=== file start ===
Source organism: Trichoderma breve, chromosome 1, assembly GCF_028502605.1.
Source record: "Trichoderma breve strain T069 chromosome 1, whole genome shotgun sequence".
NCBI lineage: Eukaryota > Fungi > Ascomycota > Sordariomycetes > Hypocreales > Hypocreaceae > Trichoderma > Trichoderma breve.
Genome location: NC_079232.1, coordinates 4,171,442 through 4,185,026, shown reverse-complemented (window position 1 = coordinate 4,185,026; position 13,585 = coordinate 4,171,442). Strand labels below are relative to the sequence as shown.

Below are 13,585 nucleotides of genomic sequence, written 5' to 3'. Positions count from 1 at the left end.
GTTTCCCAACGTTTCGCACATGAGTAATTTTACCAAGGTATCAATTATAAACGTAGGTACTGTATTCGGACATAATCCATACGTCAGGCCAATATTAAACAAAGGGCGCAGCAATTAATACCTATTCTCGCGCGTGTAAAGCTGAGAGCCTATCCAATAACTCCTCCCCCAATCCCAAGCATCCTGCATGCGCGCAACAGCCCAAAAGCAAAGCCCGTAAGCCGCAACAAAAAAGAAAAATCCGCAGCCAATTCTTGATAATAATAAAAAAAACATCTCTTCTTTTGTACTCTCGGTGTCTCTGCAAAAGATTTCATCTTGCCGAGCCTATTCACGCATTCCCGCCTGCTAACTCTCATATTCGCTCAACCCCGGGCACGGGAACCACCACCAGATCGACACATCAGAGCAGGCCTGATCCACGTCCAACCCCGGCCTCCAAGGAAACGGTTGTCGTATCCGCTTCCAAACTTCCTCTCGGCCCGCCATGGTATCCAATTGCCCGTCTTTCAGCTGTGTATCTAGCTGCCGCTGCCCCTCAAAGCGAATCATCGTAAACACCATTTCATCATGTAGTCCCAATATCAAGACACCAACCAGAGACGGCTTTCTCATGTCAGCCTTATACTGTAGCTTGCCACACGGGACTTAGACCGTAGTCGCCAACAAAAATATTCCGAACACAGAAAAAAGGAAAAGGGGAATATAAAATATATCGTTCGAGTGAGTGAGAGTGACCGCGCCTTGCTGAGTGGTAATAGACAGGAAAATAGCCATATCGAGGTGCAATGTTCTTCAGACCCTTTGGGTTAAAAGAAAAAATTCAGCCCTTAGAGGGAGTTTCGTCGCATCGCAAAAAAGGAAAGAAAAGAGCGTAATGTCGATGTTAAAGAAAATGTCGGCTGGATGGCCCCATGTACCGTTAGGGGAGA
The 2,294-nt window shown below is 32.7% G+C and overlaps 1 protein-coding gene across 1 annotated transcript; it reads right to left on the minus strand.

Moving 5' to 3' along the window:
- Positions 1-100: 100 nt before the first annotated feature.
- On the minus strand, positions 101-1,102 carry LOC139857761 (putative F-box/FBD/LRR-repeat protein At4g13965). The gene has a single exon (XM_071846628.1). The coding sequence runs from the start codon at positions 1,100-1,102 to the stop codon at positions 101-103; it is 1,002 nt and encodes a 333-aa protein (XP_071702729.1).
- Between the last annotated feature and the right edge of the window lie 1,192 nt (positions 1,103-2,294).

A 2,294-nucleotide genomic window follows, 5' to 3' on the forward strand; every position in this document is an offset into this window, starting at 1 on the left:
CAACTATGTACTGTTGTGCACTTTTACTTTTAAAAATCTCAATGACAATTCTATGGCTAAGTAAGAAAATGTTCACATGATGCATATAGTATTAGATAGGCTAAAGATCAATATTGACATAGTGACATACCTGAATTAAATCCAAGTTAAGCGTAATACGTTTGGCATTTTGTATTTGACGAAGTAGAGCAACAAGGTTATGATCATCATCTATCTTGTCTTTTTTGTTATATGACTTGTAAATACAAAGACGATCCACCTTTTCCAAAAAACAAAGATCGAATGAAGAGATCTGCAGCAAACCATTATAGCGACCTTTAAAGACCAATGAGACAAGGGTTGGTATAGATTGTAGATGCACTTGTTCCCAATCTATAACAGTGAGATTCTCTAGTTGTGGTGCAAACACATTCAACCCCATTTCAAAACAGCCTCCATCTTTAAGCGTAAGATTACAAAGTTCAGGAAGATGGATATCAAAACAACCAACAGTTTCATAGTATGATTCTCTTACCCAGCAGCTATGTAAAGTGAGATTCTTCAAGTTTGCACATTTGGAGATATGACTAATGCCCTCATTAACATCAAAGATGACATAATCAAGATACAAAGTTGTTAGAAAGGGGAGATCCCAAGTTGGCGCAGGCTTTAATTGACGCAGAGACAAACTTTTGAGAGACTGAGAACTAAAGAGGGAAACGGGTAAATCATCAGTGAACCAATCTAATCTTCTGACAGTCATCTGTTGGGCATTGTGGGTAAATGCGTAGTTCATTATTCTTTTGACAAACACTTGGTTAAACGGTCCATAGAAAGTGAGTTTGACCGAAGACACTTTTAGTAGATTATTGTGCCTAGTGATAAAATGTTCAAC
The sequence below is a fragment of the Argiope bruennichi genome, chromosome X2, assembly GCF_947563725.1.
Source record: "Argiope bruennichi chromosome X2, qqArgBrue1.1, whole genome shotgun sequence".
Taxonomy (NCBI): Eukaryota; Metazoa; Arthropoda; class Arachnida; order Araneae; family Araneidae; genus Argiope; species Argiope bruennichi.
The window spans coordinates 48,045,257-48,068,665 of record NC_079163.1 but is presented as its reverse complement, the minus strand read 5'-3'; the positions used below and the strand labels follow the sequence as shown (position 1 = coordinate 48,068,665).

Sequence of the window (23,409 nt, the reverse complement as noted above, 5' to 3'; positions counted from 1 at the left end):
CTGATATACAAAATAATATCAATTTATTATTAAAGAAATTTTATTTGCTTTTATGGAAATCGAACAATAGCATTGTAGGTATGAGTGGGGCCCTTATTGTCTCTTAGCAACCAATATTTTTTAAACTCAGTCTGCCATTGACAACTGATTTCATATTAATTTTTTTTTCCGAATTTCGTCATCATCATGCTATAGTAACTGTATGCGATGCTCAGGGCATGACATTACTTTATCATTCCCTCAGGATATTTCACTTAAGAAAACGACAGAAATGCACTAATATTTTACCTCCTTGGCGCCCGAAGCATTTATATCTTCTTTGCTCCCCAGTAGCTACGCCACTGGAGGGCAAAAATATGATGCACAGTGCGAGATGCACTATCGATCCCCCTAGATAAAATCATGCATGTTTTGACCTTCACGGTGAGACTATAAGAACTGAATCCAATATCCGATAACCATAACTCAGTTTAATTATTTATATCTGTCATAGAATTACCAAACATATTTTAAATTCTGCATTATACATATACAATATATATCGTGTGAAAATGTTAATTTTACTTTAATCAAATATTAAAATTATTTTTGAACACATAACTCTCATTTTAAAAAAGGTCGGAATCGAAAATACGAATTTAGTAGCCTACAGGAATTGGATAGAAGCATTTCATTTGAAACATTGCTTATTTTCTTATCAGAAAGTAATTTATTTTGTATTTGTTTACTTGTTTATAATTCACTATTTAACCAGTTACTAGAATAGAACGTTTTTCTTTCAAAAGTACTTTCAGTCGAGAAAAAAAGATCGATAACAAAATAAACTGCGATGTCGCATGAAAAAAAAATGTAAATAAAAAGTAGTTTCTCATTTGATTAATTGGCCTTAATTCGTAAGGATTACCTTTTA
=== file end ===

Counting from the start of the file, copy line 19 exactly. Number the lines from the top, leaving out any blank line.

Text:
CTGATATACAAAATAATATCAATTTATTATTAAAGAAATTTTATTTGCTTTTATGGAAATCGAACAATAGCATTGTAGGTATGAGTGGGGCCCTTATTGTCTCTTAGCAACCAATATTTTTTAAACTCAGTCTGCCATTGACAACTGATTTCATATTAATTTTTTTTTCCGAATTTCGTCATCATCATGCTATAGTAACTGTATGCGATGCTCAGGGCATGACATTACTTTATCATTCCCTCAGGATATTTCACTTAAGAAAACGACAGAAATGCACTAATATTTTACCTCCTTGGCGCCCGAAGCATTTATATCTTCTTTGCTCCCCAGTAGCTACGCCACTGGAGGGCAAAAATATGATGCACAGTGCGAGATGCACTATCGATCCCCCTAGATAAAATCATGCATGTTTTGACCTTCACGGTGAGACTATAAGAACTGAATCCAATATCCGATAACCATAACTCAGTTTAATTATTTATATCTGTCATAGAATTACCAAACATATTTTAAATTCTGCATTATACATATACAATATATATCGTGTGAAAATGTTAATTTTACTTTAATCAAATATTAAAATTATTTTTGAACACATAACTCTCATTTTAAAAAAGGTCGGAATCGAAAATACGAATTTAGTAGCCTACAGGAATTGGATAGAAGCATTTCATTTGAAACATTGCTTATTTTCTTATCAGAAAGTAATTTATTTTGTATTTGTTTACTTGTTTATAATTCACTATTTAACCAGTTACTAGAATAGAACGTTTTTCTTTCAAAAGTACTTTCAGTCGAGAAAAAAAGATCGATAACAAAATAAACTGCGATGTCGCATGAAAAAAAAATGTAAATAAAAAGTAGTTTCTCATTTGATTAATTGGCCTTAATTCGTAAGGATTACCTTTTA